To Temple College Class  logo R. Craig Collins > Intro to Computer Graphics > Comparing jpeg-png

Comparing jpeg-png © R. Craig Collins, 2008

See also jpeg-png

Note, some of the images below are very large, and may take some time to download

1st, compare the quality of the png and jpeg images below. For reference, scroll to the bottom right, and look at the windmill

denmark.png, 1050x740 pixels, 833 KB

denmark.jpg, 1050x740 pixels, 432 KB

Notice the images are nearly identical, but the jpeg version has a smaller file size. That is the jpeg compression at work, and while not noticeable on the screen, in order to reduce file size information was lost. The change would be more noticeable if both items were printed.

If our prime focus was not printing, but rather web delivery, we could reduce the file size even further.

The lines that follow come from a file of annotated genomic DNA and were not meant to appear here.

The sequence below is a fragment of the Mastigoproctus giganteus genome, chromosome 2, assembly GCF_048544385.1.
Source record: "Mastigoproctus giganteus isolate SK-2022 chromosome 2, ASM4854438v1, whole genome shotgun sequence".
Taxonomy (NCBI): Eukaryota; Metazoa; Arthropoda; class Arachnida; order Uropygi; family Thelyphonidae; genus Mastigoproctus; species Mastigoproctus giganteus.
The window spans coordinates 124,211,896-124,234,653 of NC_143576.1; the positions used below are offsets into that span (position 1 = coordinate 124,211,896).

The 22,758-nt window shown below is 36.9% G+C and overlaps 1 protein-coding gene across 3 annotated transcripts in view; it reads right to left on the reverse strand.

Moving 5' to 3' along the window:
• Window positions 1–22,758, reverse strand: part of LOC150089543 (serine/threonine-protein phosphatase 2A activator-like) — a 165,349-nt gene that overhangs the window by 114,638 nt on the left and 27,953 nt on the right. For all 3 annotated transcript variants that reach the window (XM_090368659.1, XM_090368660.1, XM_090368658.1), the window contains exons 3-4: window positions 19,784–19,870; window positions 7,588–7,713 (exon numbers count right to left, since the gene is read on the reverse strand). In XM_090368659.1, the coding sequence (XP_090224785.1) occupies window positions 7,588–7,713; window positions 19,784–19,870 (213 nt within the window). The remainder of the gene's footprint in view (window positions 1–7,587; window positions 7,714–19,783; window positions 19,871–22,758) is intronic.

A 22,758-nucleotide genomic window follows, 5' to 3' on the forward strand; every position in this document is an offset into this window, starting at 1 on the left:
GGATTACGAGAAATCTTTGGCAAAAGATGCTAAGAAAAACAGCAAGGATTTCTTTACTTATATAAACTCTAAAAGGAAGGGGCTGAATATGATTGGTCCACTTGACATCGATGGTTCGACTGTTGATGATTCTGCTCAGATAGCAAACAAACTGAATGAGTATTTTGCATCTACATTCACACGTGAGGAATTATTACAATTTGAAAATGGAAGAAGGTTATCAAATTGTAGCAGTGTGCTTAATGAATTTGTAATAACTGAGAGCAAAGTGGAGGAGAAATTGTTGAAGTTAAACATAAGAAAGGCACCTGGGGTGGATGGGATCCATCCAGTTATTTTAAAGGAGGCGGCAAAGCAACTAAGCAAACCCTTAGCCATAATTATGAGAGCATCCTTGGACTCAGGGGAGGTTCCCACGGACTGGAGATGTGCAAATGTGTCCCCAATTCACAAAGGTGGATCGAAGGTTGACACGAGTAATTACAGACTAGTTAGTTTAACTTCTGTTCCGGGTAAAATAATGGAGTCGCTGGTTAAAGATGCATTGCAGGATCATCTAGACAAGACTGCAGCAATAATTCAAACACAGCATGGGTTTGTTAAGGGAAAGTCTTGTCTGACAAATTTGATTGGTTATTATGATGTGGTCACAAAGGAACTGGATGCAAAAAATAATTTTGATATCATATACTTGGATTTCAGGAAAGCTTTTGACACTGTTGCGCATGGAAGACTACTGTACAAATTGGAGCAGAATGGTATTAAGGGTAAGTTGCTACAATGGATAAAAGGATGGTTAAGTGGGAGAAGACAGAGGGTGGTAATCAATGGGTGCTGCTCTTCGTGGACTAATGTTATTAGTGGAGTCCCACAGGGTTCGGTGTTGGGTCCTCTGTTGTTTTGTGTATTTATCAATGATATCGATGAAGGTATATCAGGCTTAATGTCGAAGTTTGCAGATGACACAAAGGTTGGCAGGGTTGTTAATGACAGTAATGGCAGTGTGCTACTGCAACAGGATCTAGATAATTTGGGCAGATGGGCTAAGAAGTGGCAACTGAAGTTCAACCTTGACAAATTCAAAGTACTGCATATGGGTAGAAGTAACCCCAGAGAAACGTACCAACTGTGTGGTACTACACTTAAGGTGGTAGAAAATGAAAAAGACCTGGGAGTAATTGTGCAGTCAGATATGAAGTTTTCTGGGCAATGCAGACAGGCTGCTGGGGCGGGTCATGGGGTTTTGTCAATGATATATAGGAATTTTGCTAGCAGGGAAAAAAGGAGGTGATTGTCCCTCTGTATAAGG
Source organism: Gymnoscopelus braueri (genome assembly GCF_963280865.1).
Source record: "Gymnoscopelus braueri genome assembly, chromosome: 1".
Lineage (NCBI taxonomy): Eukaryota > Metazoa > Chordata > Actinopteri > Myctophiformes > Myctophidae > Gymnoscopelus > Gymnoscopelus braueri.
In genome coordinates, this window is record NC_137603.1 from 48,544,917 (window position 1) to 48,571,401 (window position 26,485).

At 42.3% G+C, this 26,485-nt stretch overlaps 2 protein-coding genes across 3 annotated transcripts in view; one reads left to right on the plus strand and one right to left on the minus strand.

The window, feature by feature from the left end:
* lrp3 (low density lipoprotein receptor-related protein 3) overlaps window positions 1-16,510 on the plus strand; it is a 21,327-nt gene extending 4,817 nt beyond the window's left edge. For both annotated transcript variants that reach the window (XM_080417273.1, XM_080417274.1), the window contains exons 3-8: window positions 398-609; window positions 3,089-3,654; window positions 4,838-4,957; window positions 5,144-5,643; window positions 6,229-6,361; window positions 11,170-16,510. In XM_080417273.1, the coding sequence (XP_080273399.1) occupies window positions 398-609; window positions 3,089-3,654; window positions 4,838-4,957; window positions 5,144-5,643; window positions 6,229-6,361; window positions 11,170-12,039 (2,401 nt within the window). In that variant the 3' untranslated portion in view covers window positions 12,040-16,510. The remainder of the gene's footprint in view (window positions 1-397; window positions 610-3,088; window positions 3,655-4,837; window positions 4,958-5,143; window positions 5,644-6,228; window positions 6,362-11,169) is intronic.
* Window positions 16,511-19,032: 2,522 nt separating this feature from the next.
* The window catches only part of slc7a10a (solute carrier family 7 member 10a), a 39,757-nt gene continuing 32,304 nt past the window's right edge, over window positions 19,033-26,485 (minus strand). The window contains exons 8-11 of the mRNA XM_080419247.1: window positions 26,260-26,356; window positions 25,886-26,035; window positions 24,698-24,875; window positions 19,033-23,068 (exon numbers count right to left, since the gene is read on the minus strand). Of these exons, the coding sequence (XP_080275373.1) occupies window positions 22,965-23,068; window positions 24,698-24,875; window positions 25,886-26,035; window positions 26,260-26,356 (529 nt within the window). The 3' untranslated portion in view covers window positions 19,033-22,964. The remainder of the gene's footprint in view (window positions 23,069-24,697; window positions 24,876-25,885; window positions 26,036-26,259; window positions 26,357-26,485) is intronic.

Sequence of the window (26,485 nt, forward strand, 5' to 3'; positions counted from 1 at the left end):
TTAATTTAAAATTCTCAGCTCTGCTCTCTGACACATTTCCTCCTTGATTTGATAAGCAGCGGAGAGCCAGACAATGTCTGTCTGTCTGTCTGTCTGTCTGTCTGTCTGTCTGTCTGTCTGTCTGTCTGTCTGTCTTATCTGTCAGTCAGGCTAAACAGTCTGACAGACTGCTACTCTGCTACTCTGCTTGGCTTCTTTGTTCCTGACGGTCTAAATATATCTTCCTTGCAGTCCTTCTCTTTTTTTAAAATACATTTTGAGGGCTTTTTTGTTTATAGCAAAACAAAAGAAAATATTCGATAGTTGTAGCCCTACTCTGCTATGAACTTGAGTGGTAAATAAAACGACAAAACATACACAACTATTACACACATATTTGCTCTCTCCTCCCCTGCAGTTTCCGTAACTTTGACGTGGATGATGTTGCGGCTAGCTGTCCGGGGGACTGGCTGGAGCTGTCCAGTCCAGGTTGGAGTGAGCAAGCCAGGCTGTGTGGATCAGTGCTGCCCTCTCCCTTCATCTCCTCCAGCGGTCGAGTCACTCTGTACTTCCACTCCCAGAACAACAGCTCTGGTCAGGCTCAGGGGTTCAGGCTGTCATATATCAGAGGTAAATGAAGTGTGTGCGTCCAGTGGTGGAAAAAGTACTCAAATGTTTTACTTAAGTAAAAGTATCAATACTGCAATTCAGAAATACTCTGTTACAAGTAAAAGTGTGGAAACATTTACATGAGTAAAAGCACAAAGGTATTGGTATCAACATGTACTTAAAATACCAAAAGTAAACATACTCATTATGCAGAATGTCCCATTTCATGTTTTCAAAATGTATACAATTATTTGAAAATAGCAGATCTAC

Below is a side by size comparison of how optimizing could impact file size. Again compression is about is reducing color depth, reducing dots per inch, etc.; but notice how the quality can dramatically fall in order to reduce file size... the goal obviously is to get the best balance of clarity and file size, which is called optimization.

optimizing demark.jpg

But before we get started with optimizing, there is one other option. But reducing the actual dimensions of the image, the file size drops.

Below is the same image resized from denmark.png, 1050x740 pixels, 833 KB to 500x352, resulting in 204 KB.
resized denmark.png

We could also reduce file size by cutting out part of the image, called cropping.
Below denmark3.png, 532x364 pixels, 201 KB

So, the next topics to cover will be resizing and cropping, then optimization.